Having a migraine? Blame your brain
Study finds structural differences
People who suffer from migraines have differently structured brains. According to new research, those who suffer from the severe headaches (often accompanied by nausea and "aura" - patterns of lights dancing before the eyes) have a thickening in the region of the brain that processes sensory information.
A study of 24 volunteers, 12 of whom suffered from migraine, found that in sufferers, the somatosensory cortex was 21 per cent thicker. It is not yet clear whether the structural anomaly causes the migraine, or if it is somehow caused by the blinding headaches, but the discovery suggests that migraine sufferers could be more sensitive to other pain as well.
The work was led by Dr Nouchine Hadjikhani, based at the Martinos Centre for Biomedical Imaging at Massachusetts General Hospital in Boston, and is published in the journal Neurology.
"Repeated migraine attacks may lead to, or be the result of, these structural changes in the brain," she said.
"Most of these people had been suffering from migraines since childhood, so the long-term overstimulation of the sensory fields in the cortex could explain these changes. It's also possible that people who develop migraines are naturally more sensitive to stimulation."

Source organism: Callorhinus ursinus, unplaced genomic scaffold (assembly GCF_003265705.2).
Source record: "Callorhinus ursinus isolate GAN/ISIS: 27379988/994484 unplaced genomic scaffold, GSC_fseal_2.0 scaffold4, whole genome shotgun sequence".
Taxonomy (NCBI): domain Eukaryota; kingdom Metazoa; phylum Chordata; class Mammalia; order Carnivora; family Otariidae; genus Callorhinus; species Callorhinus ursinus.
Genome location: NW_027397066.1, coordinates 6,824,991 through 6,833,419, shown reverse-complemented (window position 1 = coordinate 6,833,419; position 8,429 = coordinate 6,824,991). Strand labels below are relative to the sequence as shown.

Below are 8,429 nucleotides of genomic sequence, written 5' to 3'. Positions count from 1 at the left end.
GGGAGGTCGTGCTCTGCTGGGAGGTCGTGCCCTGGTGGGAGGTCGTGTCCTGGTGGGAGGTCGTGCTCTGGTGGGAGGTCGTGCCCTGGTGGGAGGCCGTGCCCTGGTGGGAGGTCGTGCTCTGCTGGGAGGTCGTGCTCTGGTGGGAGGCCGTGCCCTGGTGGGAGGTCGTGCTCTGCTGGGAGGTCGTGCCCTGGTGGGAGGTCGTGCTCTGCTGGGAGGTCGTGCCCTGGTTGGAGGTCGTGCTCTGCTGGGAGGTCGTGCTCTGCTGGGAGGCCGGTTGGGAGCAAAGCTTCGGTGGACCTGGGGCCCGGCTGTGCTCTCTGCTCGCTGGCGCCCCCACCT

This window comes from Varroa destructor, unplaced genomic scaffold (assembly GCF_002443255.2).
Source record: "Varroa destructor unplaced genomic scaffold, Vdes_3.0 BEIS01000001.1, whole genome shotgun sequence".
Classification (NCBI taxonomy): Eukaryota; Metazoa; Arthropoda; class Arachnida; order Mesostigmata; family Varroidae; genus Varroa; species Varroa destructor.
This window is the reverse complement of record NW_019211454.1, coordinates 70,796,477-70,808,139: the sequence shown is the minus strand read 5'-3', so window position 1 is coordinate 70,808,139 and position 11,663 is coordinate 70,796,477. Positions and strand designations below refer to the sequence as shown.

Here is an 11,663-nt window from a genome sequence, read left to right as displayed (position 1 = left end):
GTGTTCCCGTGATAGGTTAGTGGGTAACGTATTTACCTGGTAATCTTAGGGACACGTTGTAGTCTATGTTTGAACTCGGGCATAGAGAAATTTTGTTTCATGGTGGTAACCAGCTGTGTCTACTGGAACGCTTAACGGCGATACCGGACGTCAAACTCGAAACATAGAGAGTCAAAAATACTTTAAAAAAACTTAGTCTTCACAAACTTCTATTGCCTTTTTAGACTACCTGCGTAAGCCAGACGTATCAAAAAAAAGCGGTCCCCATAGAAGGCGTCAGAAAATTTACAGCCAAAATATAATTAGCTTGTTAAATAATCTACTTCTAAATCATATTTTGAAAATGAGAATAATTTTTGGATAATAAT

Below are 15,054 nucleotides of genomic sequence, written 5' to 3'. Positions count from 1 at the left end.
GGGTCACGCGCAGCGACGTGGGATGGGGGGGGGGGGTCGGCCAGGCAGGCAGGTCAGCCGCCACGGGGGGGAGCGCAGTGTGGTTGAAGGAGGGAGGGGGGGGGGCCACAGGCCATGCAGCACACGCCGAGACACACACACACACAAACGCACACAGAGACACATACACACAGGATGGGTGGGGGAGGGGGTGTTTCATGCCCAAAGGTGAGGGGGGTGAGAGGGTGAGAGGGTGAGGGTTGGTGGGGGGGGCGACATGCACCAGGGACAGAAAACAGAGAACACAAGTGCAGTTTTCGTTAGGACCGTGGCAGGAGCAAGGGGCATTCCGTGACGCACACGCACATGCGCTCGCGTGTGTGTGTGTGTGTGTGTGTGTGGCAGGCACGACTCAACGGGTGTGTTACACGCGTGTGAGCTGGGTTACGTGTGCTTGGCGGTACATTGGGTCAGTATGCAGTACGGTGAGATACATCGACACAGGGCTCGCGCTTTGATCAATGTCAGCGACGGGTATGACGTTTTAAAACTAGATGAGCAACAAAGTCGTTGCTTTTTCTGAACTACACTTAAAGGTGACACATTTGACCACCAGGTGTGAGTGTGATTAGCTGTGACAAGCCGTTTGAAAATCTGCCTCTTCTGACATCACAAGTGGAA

She says the work is important because it demonstrates that there is a neurological component to migraine attacks. This, she argues, could help explain why migraine sufferers are likely to report other pain disorders: back pain, jaw pain and even sensory disorders such as allodynia, "where the skin becomes so sensitive that even a gentle breeze can be painful".
Although it is a small study, the research has been welcomed by the medical community. Dr Andrew Dowson, medical advisor to the Migraine Action Association, told the BBC: "Who knows where this might lead with new diagnostic possibilities and therapeutic targets?" ®